Sunday, June 17, 2007

Profession names ...

Looks like language analysts, linguisticians, langlogists, language engineers, and language scientists aren't the only ones worried about the names for their profession. Jan Freeman's The Word today starts with a journalist declaring a preference for the term opinionator (that earns a chuckle, I hope) and declaring journalist 'pompous'. (The image here may support that view, but I'm not quite sure how.)

Just fyi: After that little set-up, the bulk of Freeman's column focuses on the subject of people declaring certain utterly normal pronunciations pompous, ugly or 'straight out of lower Slobbovia'.


jangari said...

I indeed had a chuckle at this, as I read the link before continuing to read your post. Opinionator is quite laughable if meant in earnest, which I suspect is the case here.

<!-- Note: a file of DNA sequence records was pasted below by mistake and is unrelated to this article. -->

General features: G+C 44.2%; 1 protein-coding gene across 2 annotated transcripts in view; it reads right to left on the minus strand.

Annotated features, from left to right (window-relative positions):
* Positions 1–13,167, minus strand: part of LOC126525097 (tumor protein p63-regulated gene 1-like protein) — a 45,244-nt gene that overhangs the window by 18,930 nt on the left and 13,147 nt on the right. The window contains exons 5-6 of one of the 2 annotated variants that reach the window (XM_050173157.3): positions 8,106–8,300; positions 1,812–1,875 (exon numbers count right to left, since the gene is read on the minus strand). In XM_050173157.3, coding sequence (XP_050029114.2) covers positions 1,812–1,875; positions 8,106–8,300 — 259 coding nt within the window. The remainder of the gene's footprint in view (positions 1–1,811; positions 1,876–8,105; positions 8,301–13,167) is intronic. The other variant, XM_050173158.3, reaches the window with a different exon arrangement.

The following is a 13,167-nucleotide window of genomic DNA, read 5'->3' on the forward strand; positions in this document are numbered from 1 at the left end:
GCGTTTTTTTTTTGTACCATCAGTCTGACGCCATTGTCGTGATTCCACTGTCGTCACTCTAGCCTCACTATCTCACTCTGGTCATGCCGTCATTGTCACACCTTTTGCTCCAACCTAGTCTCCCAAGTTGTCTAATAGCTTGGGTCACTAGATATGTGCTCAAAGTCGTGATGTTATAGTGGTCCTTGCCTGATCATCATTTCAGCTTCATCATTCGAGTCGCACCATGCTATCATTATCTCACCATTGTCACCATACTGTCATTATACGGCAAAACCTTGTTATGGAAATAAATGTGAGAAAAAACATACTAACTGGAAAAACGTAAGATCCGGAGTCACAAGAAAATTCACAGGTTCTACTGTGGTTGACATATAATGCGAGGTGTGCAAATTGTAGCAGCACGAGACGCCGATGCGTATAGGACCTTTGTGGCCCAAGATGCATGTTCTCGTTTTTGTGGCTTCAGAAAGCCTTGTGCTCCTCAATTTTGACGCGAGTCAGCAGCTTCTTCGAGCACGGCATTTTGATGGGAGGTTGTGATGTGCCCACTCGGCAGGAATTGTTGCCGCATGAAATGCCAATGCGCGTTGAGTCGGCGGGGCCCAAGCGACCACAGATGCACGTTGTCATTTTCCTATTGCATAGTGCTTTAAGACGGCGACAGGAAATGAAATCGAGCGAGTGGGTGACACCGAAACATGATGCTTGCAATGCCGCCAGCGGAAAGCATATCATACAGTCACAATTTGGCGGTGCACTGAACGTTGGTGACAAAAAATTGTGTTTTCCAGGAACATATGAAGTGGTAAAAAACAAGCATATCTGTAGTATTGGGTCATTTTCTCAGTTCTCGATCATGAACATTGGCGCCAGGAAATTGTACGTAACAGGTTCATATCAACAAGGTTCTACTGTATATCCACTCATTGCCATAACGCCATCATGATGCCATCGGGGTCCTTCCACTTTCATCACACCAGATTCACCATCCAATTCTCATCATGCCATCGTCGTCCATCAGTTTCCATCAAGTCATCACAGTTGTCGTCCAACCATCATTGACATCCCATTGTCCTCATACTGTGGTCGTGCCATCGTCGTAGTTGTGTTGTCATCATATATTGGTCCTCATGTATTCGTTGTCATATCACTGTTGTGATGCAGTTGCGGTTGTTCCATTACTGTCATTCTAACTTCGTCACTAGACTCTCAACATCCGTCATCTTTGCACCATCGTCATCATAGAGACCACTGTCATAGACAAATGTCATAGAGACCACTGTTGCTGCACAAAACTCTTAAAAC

When completely irreputable 'journalists'¹ such as Bill O'Riley - or any such serf of Emperor Murdoch for that matter - start saying in all honesty, that they are balanced ('No spin zone'? Honestly, man.), then why should there be any connection between the meaning of a word and its use as a label?

So, she may as well call herself an opinionator, since, in reality, labels have become hollow.

¹Perhaps 'Opinionator would be better in this instance.

Mr. Verb said...

Gee, when you mention Murdoch, it suddenly seems like we don't have a problem at all, even fodder for kidding around — we're NEVER compared to anybody as bad as Fox News!

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